Exploring Iceland’s Culture and Traditions

Iceland offers a combination of intriguing landscapes from rugged coastlines, glaciers, and hot springs to geysers, volcanoes, and lava deserts. Eleven percent of the country is covered in glacial ice and is surrounded by water. The land is plateau with mountain peaks, and ice fields, with a coastline marked by fjords, which are deep inlets carved by glaciers. It’s no wonder that much of Iceland’s culture and traditions revolve around enjoy outdoor activities like swimming in hot springs, skiing, horseback riding, and of course–looking up to enjoy the spectacular aurora borealis—the Northern lights! Iceland also offers a rich literature tradition of poetry and sagas to enjoy cold winter nights. Much of the power and heat in this country is generated naturally—90% of Icelandic houses are heated by hot springs!

Study abroad in Iceland Host an Icelandic student in the U.S.


Icelandic People and Community

Teenagers in Iceland

Family in Iceland is especially important, as the country is so small. Icelandic families are often larger than other Northern European countries. Extended family members usually don’t live together but uncles, aunts, and grandparents often help with childcare. Since most people in Iceland have been there for a very long time, charting family history is a popular hobby for many Icelanders.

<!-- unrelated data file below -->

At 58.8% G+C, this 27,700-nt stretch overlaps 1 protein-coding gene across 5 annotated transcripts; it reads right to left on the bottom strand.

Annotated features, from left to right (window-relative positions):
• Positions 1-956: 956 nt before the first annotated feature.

In Iceland culture and tradition, housework is shared by the whole family. Icelandic youth are taught to be self-sufficient and they are expected to clean their bedroom, change the linen, vacuum-clean or wash the floors, do the laundry, prepare meals and clean the kitchen after general use.

Language and Communication Style

Hot spring in Iceland

Icelandic is the language of Iceland. English and other Nordic languages like Danish and German are widely spoken.

Food in Iceland

 traditional Icelandic Lamb Soup in Reykjavik, Iceland

Icelanders eat a lot of seafood, cheese, and skyr, the local version of yogurt. The basics of the Icelandic diet include fish, lamb, and dairy products. Fresh fish is plentiful and includes such varieties as cod, haddock, halibut, plaice (a type of flounder), herring, salmon, and trout. A popular dish is hangikjöt (smoked mutton), the traditional meal on Christmas Day. Dinner is the most important meal of the day when the whole family gets together. Boiled potatoes accompany most meals. Thanks to Iceland’s many greenhouses, a wide range of fresh fruits and vegetables are also available!

Explore the Programs Available in Iceland